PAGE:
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They placed him next
Amidst their nobles all.
On that polluted floor,
Where good men sate before.
To read the murderous doom;
In the middle of the room.
And by the name I bear,
That waves above us there-
And oh, that such should be !--
A wreath of such renown,
To win the martyr's crown! "There is a chamber far away
Where sleep the good and brave,
grave. For truth and right, 'gainst treason's might,
This hand hath always striven, And ye raise it up for a witness still
In the eye of earth and heaven.
Give every town a limb-
I go from you to Him!'
The rain came flashing down,
Lit up the gloomy town :
The thunder crashed across the heaven,
The fatal hour was come;
The 'larum of the drum.
And anger in the sky,
Came forth to see him die.
How dismal 'tis to see
The ladder and the tree !
The bells begin to toll-
God's mercy on his soul!
The clouds are cleared away,
Amidst the dazzling day.
Like a bridegroom from his room,
To the scaffold and the doom. There was glory on his forehead,
There was lustre in his eye; And he never walked to battle
More proudly than to die : There was colour in his visage,
Though the cheeks of all were wan, And they marvelled as they saw him pass,
That great and goodly man! He mounted up the scaffold,
And he turned him to the crowd ; But they dared not trust the people,
So he might not speak aloud. But he looked upon the heavens,
And they were clear and blue, And in the liquid ether
The eye of God shone through :
Yet a black and murky battlement
Lay resting on the hill,
All else was calm and still.
The grim Geneva ministers
With anxious scowl drew near,
Around the dying deer.
But alone he bent the knee ;
Beneath the gallows-tree.
And cast his cloak away :
Of earth, and sun, and day.
Like a glory round the shriven,
As it were the path to heaven.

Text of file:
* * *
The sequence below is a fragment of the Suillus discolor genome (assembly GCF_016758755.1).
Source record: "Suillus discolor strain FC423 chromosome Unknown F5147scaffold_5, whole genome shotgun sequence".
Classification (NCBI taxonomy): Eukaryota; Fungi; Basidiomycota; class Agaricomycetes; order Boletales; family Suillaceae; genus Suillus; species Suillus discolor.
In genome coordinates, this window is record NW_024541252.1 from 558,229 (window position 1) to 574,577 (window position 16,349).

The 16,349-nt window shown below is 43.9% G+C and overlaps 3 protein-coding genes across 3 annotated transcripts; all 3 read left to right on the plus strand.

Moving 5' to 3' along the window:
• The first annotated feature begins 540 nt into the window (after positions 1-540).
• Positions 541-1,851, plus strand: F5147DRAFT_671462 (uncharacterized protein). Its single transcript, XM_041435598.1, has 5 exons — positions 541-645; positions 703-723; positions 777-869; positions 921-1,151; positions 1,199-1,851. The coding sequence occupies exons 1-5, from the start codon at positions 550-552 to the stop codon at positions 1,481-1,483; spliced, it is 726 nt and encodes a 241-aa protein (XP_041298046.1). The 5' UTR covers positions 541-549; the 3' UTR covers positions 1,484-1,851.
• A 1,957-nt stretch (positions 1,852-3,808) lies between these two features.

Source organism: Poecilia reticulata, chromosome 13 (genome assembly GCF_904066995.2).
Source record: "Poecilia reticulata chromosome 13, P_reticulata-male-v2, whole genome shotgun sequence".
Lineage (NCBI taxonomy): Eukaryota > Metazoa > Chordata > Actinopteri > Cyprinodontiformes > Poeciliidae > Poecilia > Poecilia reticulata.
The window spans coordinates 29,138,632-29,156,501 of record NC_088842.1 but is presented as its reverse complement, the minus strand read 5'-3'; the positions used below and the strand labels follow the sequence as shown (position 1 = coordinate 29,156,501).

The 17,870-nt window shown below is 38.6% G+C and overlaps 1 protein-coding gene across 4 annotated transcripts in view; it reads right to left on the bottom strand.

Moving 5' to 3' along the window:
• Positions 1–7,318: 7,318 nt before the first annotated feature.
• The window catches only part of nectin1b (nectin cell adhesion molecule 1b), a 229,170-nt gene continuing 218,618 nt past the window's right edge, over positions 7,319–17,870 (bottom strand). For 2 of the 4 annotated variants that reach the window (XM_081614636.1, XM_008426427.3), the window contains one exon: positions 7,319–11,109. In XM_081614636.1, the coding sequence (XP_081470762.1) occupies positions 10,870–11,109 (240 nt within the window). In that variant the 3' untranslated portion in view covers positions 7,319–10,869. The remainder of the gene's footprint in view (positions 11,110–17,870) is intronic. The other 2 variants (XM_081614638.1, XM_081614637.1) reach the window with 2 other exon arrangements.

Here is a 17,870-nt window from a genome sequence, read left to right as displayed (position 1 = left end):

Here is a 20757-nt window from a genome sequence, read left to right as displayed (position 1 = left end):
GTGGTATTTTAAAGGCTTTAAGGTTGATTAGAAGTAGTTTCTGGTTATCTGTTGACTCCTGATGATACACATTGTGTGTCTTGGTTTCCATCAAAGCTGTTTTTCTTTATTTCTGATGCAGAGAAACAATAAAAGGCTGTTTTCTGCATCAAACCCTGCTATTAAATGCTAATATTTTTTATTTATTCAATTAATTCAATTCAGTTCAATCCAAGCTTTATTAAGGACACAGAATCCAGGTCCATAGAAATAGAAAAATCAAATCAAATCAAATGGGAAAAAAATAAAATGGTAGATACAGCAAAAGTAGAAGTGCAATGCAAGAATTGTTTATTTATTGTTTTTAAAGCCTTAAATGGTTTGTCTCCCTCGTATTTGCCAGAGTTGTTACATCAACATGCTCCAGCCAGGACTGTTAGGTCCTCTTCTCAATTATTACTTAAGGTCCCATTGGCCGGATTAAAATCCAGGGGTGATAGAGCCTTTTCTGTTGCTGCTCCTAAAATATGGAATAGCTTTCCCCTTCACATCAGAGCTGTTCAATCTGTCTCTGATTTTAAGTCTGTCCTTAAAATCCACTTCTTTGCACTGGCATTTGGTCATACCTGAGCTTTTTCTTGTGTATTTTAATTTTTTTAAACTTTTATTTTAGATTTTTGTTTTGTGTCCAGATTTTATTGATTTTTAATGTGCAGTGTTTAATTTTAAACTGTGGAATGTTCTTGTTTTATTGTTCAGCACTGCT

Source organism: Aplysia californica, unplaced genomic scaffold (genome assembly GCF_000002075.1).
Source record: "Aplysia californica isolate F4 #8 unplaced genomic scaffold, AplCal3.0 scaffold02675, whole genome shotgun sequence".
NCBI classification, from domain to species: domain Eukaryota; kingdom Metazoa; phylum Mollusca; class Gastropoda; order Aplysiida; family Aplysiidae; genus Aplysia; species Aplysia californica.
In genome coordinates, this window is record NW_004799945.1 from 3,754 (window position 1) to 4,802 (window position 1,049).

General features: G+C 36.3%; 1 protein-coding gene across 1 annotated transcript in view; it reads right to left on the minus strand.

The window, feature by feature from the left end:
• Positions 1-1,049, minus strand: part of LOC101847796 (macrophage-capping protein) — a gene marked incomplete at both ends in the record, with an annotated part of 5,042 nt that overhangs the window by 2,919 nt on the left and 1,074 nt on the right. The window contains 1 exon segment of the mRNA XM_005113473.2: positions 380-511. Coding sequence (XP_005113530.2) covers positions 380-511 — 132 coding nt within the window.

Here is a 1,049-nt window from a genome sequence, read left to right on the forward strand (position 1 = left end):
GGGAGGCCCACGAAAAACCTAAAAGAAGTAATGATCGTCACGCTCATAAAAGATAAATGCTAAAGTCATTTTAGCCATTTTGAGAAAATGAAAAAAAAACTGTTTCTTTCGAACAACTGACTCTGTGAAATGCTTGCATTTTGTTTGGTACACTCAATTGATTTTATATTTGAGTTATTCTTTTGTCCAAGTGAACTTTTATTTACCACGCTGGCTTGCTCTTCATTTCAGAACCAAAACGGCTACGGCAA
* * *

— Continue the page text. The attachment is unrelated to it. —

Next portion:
And a stunning thunder-roll ;
For fear was on every soul.
A hush and then a groan;
The work of death was done!
AMERICA TO GREAT BRITAIN..-W. Allston.
All hail! thou noble land,
Our father's native soil!
Gigantic grown by toil,
For thou, with magic might,
The world o er.
The genius of our clime,
From his pine-embattled steep, Shall hail the great sublime;
While tŘe Tritons of the deep
Then let the world combine-
Bright in fame!
Since our fathers left their home,
O'er untravelled seas to roam, -
And shall we not proclaim
By its chains ?
Which the bard of Avon sung,
How the vault of heaven rung,
While this, with reverence meet,
Round our coast ;
That mould a nation's soul,
Between let ocean roll,
Yet, still, from either beach,
"We are one !'
OH! it is excellent
MOSES.-7. H. Newman.
The meekest man on earth,
Can give our souls new birth.
Lost Canaan by self-will,
How sin defiles us still.
Thou, who hast taught me in Thy fear,
Yet seest me frail at best,
To gain his future rest!
ALMA.–Archbishop Trench. THOUGH till now ungraced in story, scant although thy
waters be, Alma, roll these waters proudly, proudly roll them to
the sea. Yesterday unnamed, unhonoured, but to wandering
Tartar known, Now thou art a voice for ever to the world's four corners
blown. In two nations' annals graven, thou art now a deathless
name, And a star for ever shining in their firmament of fame. Many a great and ancient river, crowned with city, tower,
and shrine, Little streamlet, knows no magic, boasts no potency like
thine ; Cannot shed the light thou sheddest around many a
living head, Cannot lend the light thou lendest to the memories of
the dead. Yea, nor all unsoothed their sorrow, who can, proudly
mourning, say, When the first strong burst of anguish shall have wept